The doome of cowardize and treachery or, a looking-glasse for cowardly or corrupt governours, and souldiers, who through pusillanimity or bribery, betray their trusts, to the publick prejudice …

London: Michael Spark Senior, 1643. 4to. [ii], 22 pp. (final leaf blank). Title-page within decorative border, woodcut initials and headpieces. Sewn as issued; interior. First issue of first edition. Item #17565

First edition, first issue (Wing, P3947A lists a second issue with “cowardisze” in the title). Prynne published this pamphlet shortly after the Parliamentarian victory over Royalist forces at the siege of Hull in October 1643. He here writes about the proper rules of engagement in war times, warning that “cowardly, mercenary Souldiers and Governours, who through feare or covetousnesse betray their trusts, have undergone most exemplary censures and punishments.” Prynne framed these rules using King Charles I’s own prescriptions of martial law as a not-so-subtle critique of Royalist forces who break these laws. Notably, he also encourages the governors of recently captured towns to submit to the conquering army lest they be accused of treason. Prynne is also sure to turn his attention to the Parliamentarian army suggesting that they follow these rules as well.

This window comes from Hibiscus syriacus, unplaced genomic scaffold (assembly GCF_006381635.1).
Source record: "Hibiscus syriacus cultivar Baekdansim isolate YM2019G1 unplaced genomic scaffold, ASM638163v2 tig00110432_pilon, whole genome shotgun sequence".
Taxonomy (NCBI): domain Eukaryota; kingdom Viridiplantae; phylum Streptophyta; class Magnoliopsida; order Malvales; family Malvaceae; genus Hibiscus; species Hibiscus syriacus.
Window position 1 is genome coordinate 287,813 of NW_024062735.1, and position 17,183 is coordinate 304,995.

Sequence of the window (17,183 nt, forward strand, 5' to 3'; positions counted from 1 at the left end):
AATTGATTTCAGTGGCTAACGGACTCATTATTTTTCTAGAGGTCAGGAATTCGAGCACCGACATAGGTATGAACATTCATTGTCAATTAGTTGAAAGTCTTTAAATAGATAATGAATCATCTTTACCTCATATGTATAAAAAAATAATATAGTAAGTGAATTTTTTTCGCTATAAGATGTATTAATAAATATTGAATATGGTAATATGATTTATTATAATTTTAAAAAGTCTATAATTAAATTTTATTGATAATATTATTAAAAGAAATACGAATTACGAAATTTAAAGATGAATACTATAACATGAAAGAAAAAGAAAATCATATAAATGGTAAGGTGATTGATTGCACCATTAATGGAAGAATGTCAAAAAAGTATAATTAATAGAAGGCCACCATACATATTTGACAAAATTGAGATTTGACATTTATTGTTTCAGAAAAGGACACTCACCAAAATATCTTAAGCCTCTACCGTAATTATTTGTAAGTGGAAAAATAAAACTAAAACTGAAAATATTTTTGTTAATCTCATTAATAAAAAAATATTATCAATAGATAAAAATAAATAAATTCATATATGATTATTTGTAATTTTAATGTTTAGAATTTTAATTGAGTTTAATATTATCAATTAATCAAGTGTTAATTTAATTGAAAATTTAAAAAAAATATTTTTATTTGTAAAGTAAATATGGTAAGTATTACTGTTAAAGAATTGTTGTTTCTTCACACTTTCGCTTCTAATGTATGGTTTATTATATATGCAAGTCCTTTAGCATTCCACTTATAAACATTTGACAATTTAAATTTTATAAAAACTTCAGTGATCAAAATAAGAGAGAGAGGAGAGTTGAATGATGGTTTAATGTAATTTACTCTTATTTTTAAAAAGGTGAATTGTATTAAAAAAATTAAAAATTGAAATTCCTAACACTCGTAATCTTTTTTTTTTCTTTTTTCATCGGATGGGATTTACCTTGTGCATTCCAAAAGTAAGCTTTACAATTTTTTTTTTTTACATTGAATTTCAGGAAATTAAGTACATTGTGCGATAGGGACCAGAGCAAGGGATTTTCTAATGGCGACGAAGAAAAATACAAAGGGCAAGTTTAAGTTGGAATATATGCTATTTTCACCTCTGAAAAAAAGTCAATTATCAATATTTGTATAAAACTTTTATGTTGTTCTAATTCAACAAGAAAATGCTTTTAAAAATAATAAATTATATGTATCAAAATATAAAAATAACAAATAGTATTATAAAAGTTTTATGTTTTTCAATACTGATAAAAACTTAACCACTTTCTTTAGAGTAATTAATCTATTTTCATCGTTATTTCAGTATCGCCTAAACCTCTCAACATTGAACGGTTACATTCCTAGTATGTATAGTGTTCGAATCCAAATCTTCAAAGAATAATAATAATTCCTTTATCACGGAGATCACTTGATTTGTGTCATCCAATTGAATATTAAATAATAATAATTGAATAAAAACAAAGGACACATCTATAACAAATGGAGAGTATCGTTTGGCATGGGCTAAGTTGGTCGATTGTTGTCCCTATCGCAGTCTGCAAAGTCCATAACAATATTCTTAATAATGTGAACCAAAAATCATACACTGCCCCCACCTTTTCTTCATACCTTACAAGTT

Prynne (1600-1669) was a prolific pamphleteer and attorney who wrote on numerous subjects from theater to theology, publishing over 200 works during his lifetime. He denounced the monarchy and Charles I at the onset of the English Civil Wars in the 1640’s. Ever the staunch Puritan, however, he viewed Oliver Cromwell’s faction of Independents and their brand of radical Puritanism as detrimental to the state’s power. When the Independents took control of the Parliament in 1648, Prynne was swiftly expelled. He later opposed the execution of Charles I, and after the regicide, he supported the Restoration. After Charles II took the throne, he gave Prynne the position of the Keeper of the Records in the Tower of London.

Price: $450.00

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